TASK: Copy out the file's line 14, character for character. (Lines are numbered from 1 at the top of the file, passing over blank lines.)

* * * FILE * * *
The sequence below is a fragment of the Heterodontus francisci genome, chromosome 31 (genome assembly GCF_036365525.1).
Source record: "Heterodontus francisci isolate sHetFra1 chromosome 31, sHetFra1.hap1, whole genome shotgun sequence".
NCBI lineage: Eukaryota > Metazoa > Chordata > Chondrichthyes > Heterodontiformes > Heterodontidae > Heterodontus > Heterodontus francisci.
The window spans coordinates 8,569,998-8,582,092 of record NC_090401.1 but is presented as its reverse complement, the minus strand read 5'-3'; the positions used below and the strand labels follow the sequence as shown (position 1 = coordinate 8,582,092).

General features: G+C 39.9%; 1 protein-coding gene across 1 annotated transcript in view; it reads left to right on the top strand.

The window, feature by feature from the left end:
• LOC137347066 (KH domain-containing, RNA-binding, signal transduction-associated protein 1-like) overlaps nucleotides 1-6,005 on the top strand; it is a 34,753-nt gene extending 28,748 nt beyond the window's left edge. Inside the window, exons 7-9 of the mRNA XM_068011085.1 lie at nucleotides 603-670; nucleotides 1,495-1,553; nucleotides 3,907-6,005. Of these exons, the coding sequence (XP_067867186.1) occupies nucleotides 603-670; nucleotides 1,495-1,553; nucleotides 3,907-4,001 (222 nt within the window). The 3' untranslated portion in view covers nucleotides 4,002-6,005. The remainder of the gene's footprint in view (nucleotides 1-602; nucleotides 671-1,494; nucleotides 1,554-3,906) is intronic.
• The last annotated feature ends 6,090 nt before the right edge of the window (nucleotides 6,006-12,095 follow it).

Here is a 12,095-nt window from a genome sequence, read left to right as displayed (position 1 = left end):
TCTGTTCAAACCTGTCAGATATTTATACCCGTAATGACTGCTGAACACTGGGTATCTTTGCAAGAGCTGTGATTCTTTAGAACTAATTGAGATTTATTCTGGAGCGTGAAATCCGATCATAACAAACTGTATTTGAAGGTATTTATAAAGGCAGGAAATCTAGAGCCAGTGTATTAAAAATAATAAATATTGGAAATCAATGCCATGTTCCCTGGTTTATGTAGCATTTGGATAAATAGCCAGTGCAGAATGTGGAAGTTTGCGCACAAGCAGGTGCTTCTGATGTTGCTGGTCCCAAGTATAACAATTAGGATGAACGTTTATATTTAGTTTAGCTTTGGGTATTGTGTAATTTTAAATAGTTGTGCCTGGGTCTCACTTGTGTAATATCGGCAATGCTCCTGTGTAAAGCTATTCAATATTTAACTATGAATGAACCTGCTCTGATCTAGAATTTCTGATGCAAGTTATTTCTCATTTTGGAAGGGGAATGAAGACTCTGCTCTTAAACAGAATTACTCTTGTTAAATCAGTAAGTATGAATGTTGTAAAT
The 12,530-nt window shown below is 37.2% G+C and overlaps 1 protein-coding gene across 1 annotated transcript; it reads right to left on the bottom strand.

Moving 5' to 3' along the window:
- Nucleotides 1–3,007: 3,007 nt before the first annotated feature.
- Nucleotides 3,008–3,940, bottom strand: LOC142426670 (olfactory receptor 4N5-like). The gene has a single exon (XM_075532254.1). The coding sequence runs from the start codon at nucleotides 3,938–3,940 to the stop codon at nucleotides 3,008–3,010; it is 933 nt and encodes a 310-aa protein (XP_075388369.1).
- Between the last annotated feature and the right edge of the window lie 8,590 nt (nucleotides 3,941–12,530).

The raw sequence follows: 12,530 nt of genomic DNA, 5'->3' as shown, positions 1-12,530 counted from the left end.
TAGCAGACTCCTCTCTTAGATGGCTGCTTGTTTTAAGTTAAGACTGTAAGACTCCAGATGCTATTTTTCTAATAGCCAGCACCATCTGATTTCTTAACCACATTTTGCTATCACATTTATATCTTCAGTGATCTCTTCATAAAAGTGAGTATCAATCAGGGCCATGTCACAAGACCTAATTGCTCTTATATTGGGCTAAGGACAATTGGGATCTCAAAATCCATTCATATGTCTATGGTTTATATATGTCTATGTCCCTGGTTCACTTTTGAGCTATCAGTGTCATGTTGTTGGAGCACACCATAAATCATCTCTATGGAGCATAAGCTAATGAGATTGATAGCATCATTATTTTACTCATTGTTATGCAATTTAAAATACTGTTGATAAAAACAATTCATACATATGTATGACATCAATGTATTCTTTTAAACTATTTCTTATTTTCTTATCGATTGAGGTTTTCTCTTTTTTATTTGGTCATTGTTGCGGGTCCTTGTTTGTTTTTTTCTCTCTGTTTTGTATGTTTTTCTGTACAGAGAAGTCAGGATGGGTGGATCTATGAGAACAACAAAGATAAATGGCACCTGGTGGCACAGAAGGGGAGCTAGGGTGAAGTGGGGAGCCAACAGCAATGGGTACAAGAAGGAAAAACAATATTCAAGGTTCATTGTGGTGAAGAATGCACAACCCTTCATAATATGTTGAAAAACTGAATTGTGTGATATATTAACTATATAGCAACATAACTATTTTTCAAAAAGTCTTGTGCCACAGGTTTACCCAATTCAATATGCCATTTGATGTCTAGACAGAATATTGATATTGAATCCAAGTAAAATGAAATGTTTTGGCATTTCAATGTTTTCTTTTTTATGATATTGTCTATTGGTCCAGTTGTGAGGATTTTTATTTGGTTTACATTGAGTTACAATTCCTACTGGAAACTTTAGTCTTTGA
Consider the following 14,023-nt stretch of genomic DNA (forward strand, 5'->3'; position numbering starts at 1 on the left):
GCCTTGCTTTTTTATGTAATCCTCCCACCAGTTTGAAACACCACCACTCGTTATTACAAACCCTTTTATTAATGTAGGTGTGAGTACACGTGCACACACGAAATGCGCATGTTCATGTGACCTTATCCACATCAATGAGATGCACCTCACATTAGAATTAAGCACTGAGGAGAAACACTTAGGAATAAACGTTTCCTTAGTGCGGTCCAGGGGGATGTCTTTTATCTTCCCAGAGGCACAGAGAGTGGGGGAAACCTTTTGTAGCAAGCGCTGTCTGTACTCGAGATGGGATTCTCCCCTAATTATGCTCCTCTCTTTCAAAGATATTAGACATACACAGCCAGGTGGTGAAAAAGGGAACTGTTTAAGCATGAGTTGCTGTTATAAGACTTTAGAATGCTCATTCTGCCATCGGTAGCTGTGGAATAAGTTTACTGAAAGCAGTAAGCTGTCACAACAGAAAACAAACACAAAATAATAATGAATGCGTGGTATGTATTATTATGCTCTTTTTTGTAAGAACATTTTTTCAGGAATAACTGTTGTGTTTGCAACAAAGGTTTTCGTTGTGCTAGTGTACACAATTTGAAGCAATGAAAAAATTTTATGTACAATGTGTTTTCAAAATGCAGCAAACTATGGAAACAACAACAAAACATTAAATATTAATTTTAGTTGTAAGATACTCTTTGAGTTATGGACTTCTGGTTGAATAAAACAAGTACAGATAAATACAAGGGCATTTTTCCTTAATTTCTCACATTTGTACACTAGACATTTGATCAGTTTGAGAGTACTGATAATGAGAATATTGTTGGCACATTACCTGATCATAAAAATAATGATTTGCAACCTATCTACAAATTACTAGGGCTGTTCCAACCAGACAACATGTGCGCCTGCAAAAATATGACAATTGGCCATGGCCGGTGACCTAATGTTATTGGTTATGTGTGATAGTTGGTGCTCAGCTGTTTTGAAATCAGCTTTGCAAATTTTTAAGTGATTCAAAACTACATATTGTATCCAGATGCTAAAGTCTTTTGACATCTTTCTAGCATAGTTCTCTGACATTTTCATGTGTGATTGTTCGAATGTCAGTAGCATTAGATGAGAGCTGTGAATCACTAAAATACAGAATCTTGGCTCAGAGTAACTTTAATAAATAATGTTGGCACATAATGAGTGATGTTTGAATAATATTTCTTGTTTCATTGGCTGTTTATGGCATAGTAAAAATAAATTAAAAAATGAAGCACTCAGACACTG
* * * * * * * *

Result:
- Nucleotides 3,008–3,940, bottom strand: LOC142426670 (olfactory receptor 4N5-like). The gene has a single exon (XM_075532254.1). The coding sequence runs from the start codon at nucleotides 3,938–3,940 to the stop codon at nucleotides 3,008–3,010; it is 933 nt and encodes a 310-aa protein (XP_075388369.1).